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Supreme Court of Pakistan

From Academic Kids

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Supreme Court of Pakistan, Islamabad

The Supreme Court is the apex court in Pakistan's judicial hierarchy, the final arbiter of legal and constitutional disputes. The Court's permanent seat is Islamabad. The Court has a number of de jure powers which are outlined in the Constitution of Pakistan as well as de facto powers which many have considered remarkable given the nation's history of military rule during which part or all of the constitution has been suspended.

Contents

Constitutional Authority

Part VII, chapter 2 of the Constitution (articles 176 thru 191) deals with the powers, composition, rules, and responsibilities of the Supreme Court. Here is a summary:

  • Article 176 - composition of the Court
  • Article 177 - appointment and qualifictions of the Chief Justice
  • Article 178 - oath of office
  • Article 179 - retirement
  • Article 180 - vacancy, absence, or inability of Chief Justice
  • Article 181 - vacancy, absence, or inability of other judges
  • Article 182 - ad hoc judges
  • Article 183 - location of Court
  • Article 184 - jurisdiction in dispute between two or more Governments
  • Article 185 - jurisdiction to hear and determine appeals
  • Article 186 - if requested, advise the President on important matters of law
  • Article 186A- authority to transfer venue
  • Article 187 - orders and subpoenas
  • Article 188 - power to review its own judgements and orders
  • Article 189 - Supreme Court's decisions binding on all other Pakistani Courts.
  • Article 190 - all executive and judicial authorities in Pakistan are bound to aid the Supreme Court.

In addition to the above, the Constitution makes numerous references to the Supreme Court in other chapters and sections. An important function of the judiciary branch is to provide checks and balances to the power of the other branches of government.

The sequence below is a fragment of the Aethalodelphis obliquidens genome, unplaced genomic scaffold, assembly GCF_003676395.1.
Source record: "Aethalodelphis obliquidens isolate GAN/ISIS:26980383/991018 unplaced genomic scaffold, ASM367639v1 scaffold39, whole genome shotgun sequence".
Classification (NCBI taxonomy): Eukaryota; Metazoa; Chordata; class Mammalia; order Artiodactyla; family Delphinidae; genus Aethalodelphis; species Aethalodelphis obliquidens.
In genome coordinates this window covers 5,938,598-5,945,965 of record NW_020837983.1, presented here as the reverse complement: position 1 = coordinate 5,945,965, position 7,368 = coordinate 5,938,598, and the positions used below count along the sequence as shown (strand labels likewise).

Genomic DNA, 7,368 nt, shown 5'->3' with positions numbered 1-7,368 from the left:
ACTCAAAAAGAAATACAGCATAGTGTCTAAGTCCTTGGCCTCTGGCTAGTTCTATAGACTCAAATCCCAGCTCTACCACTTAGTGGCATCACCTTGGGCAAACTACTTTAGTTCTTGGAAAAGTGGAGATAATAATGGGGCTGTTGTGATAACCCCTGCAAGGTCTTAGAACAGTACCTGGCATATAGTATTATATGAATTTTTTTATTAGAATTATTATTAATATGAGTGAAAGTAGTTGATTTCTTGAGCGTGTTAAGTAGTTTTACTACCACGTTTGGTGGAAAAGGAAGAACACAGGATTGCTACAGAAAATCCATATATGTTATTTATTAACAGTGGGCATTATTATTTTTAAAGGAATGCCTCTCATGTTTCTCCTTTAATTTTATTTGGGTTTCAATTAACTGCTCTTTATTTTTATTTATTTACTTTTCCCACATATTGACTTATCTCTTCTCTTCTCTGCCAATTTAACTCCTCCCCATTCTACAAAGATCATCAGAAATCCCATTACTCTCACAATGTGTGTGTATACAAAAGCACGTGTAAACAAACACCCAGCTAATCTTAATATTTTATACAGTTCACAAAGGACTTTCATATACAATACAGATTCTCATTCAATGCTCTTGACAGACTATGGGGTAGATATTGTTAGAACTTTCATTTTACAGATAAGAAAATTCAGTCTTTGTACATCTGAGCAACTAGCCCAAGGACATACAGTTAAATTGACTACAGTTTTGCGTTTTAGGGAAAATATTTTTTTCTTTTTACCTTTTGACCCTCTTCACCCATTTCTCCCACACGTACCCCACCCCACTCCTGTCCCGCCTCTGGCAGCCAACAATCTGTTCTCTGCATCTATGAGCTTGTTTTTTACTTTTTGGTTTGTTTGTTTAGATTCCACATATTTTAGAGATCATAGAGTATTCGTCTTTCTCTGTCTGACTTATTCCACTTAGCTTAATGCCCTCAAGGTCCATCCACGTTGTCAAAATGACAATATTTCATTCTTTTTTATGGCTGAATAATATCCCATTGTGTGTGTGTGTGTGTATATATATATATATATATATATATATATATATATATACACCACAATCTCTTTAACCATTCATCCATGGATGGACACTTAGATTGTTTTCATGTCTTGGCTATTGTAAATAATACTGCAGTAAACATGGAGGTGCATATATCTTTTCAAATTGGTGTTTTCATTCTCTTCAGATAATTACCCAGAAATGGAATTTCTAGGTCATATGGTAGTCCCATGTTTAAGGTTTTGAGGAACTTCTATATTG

De Jure Power

The Supreme Court has the explicit, de jure power to block the exercise of certain Presidential reserve powers. For example, under Article 58, the President may dismiss the National Assembly (triggering new elections) but the dismissal is subject to Supreme Court approval. The Court also has the power to overturn presidential orders and parliamentary legislation by declaring such orders or laws to be unconstitutional.

Another example: article 17 of the Constitution states:

Every citizen, not being in the service of Pakistan, shall have the right to form or be a memberof a political party, subject to any reasonab1e restrictions imposed by law in the interest of the sovereignty or integrity of Pakistan and such law shall provide that where the Federal Government declare that any political party has been formed oris operating in a manner prejudicial to the sovereignty or integrity of Pakistan, the Federal Government shall,within fifteen days of such declaration, refer the matter to the Supreme Court whose decision on such reference shall be final.

The Supreme Court thus provides, in principle, an important safeguard against the abuse of laws that have the potential to have politically repressive consequences.

De Facto Power

The de jure powers of the court as outlined in the Constitution must be seen in the context of Pakistani political history during which the army has seized power, declared martial law and suspended the constitution. Despite the military interventions in the government, the court has maintained its institutional integrity and has been able in some degree to maintain its authority in the face of military rule.